Heightened Due Diligence in wartime

On Wednesday 2nd March 2022, Fair Wear organised a meeting about Heightened Due Diligence in Ukraine during wartime. The purpose of the meeting was to exchange information between different stakeholders.

Member brands, Ukrainian suppliers, and two local representatives from the development sector in Ukraine were present. The discussion was led by Fair Wear’s Regional coordinator of Eastern Europe Biljana Solakovska-Mihajlovska and Brand Liaisons.

Overall, the situation is dire, with local stakeholders reporting regular bombing and the overall upheaval of ‘normal’ live. Factories are still operating depending on the level of conflict in the region where they are located.  The wish for brands to remain in business with their Ukraine partners was explicitly expressed, as economic activity in Ukraine strengthens their position and will ease the transition once the conflict is over. In addition, different forms of humanitarian support were discussed and proposed.

During the meeting, good examples were given. For instance, suppliers were able to give support to workers fleeing from Ukraine and offered them accommodation and work at one of their other factories nearby the Ukrainian border. Also, pre-payment of wages was given to workers. It was mentioned that workers who do not feel safe coming to work are paid a basic wage and that workers who are coming to work receive an extra bonus. Several brands have started initiatives to support workers, such as sending a truck with supplies to the Ukrainian border, starting a fund and making donations to suppliers. Finally, brands mentioned that they are in frequent contact with their suppliers about the rapidly changing situation and to learn how they can further provide support.

We are closely monitoring the situation and expect our brands sourcing from Ukraine to do the same. We are collaborating with ETI in collecting information and will facilitate the exchange of information as we go.

Main Takeaways from the meeting

  • Don’t leave your Ukrainian suppliers right now

The entire population is under a lot of stress and maintaining a stable business relationship can alleviate some economic concerns and offer continuity in times where everything feels up in the air.

  • Monitor the impact on workers

Continue assessing the impact on workers, for instance, worker turnover, job and wage loss, and means for access to remedy. The impact may extend to neighbouring countries such as Poland and may influence the situation in other suppliers. As this situation may require ad-hoc sourcing decisions when the need to move production elsewhere arises, member brands are required to conduct human rights due diligence when selecting alternative suppliers. In this light, regular updates and conversations with your brand liaison are recommended.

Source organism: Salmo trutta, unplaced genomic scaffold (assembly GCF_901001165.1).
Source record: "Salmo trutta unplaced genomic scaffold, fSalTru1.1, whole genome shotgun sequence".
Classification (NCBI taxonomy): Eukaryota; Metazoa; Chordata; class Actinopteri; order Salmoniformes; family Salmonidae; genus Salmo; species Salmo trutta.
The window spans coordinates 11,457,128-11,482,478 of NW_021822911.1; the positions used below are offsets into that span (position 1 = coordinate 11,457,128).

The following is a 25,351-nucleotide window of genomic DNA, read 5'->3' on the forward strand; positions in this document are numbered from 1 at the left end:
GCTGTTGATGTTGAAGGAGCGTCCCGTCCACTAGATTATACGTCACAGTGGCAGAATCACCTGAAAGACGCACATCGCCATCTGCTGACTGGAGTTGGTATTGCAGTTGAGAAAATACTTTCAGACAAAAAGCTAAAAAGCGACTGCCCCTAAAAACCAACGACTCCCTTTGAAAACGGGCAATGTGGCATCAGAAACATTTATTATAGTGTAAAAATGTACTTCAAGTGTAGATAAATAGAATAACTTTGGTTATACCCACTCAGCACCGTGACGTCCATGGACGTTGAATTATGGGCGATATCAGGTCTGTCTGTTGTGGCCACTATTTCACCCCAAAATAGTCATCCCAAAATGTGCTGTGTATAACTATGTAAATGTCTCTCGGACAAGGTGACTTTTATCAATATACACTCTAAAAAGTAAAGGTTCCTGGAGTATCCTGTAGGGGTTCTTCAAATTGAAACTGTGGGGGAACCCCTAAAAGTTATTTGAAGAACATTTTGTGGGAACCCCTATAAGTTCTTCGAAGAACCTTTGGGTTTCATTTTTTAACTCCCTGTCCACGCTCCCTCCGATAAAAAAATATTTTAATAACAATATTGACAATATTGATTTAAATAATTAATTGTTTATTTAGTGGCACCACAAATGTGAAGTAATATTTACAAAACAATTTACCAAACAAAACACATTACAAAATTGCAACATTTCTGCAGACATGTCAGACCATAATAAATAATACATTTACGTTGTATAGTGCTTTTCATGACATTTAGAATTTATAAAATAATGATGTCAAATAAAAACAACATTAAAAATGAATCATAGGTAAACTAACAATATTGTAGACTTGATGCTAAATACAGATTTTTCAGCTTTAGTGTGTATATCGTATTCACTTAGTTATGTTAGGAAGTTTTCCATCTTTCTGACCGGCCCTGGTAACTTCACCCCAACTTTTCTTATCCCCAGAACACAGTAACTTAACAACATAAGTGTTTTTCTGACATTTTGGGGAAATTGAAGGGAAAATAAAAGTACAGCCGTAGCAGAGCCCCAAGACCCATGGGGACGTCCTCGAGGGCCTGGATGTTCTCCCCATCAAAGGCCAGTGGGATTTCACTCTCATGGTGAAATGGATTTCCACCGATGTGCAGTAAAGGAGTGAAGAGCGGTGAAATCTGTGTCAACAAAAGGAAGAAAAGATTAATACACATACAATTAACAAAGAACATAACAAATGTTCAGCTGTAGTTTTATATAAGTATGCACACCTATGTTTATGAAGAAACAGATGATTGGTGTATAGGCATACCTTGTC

• Stay in touch with your Ukrainian business associates and ask them about their needs

Some regions lack food, some electronics, some medicine. Ask your business partners how you can help them, they know best.

  • Look for humanitarian actions to join, or start one yourself

There are a lot of great initiatives already, including some started by our member brands. Follow their example or take the lead!

  • Promise job safety to workers that (temporarily) can’t come to work

Under martial law, Ukrainian men aged 18-60 have mandatory military service. When men get drafted for the war, it is important that their jobs and income are protected. This is also required by law:

“All places of work are required by law to keep records of employed civil defence conscripts. The employer of a woman conscripted for civil defence must keep her position for her until she returns – including if she’s injured or declared missing. She will be paid a salary, covered by the state” (Slipchenko 2021).

The protection of jobs and income is equally important for workers who cannot travel to work due to safety, sickness, or care responsibilities.

  • Provide advance payment to suppliers

Suppliers are making advance payments of wages to workers which may put more pressure on their own financial liquidity. By providing advance payments to your supplier in Ukraine this pressure may be relieved and the continuation of payment of wages is ensured.